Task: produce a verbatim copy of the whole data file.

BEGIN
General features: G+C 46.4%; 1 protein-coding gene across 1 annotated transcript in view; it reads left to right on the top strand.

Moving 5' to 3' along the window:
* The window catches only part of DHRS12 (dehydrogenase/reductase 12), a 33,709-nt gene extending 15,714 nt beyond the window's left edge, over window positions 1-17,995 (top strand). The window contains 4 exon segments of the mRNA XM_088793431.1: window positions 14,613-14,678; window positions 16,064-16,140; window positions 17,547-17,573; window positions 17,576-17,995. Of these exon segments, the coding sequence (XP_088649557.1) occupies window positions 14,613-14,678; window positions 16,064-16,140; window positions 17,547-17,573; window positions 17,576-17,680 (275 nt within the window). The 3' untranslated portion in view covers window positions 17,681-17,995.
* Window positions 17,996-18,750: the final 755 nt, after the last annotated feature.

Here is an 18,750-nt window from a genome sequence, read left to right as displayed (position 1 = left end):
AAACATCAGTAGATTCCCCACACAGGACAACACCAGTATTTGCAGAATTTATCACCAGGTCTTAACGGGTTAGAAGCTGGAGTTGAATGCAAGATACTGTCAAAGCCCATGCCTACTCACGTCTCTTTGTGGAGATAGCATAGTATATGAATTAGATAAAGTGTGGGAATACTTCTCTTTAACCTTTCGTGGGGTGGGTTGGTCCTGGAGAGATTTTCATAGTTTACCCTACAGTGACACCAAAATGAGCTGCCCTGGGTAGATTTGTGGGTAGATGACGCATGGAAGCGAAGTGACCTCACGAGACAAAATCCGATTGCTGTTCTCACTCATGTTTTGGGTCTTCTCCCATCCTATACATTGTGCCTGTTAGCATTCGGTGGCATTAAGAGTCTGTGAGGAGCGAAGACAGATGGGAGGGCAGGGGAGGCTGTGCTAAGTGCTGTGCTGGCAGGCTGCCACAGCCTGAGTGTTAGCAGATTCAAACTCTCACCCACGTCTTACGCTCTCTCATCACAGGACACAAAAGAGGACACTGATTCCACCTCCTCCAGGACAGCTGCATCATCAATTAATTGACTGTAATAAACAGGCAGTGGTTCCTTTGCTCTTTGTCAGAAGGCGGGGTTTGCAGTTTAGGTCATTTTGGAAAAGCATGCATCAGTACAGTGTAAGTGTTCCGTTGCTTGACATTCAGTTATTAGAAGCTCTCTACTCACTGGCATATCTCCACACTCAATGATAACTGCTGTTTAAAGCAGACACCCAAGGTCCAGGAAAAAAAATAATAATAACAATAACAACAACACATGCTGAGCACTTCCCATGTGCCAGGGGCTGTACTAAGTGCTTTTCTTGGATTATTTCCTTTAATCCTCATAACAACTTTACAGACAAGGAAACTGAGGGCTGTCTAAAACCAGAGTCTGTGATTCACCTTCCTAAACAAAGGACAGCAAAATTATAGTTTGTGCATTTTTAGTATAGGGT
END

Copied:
General features: G+C 46.4%; 1 protein-coding gene across 1 annotated transcript in view; it reads left to right on the top strand.

Moving 5' to 3' along the window:
* The window catches only part of DHRS12 (dehydrogenase/reductase 12), a 33,709-nt gene extending 15,714 nt beyond the window's left edge, over window positions 1-17,995 (top strand). The window contains 4 exon segments of the mRNA XM_088793431.1: window positions 14,613-14,678; window positions 16,064-16,140; window positions 17,547-17,573; window positions 17,576-17,995. Of these exon segments, the coding sequence (XP_088649557.1) occupies window positions 14,613-14,678; window positions 16,064-16,140; window positions 17,547-17,573; window positions 17,576-17,680 (275 nt within the window). The 3' untranslated portion in view covers window positions 17,681-17,995.
* Window positions 17,996-18,750: the final 755 nt, after the last annotated feature.

Here is an 18,750-nt window from a genome sequence, read left to right as displayed (position 1 = left end):
AAACATCAGTAGATTCCCCACACAGGACAACACCAGTATTTGCAGAATTTATCACCAGGTCTTAACGGGTTAGAAGCTGGAGTTGAATGCAAGATACTGTCAAAGCCCATGCCTACTCACGTCTCTTTGTGGAGATAGCATAGTATATGAATTAGATAAAGTGTGGGAATACTTCTCTTTAACCTTTCGTGGGGTGGGTTGGTCCTGGAGAGATTTTCATAGTTTACCCTACAGTGACACCAAAATGAGCTGCCCTGGGTAGATTTGTGGGTAGATGACGCATGGAAGCGAAGTGACCTCACGAGACAAAATCCGATTGCTGTTCTCACTCATGTTTTGGGTCTTCTCCCATCCTATACATTGTGCCTGTTAGCATTCGGTGGCATTAAGAGTCTGTGAGGAGCGAAGACAGATGGGAGGGCAGGGGAGGCTGTGCTAAGTGCTGTGCTGGCAGGCTGCCACAGCCTGAGTGTTAGCAGATTCAAACTCTCACCCACGTCTTACGCTCTCTCATCACAGGACACAAAAGAGGACACTGATTCCACCTCCTCCAGGACAGCTGCATCATCAATTAATTGACTGTAATAAACAGGCAGTGGTTCCTTTGCTCTTTGTCAGAAGGCGGGGTTTGCAGTTTAGGTCATTTTGGAAAAGCATGCATCAGTACAGTGTAAGTGTTCCGTTGCTTGACATTCAGTTATTAGAAGCTCTCTACTCACTGGCATATCTCCACACTCAATGATAACTGCTGTTTAAAGCAGACACCCAAGGTCCAGGAAAAAAAATAATAATAACAATAACAACAACACATGCTGAGCACTTCCCATGTGCCAGGGGCTGTACTAAGTGCTTTTCTTGGATTATTTCCTTTAATCCTCATAACAACTTTACAGACAAGGAAACTGAGGGCTGTCTAAAACCAGAGTCTGTGATTCACCTTCCTAAACAAAGGACAGCAAAATTATAGTTTGTGCATTTTTAGTATAGGGT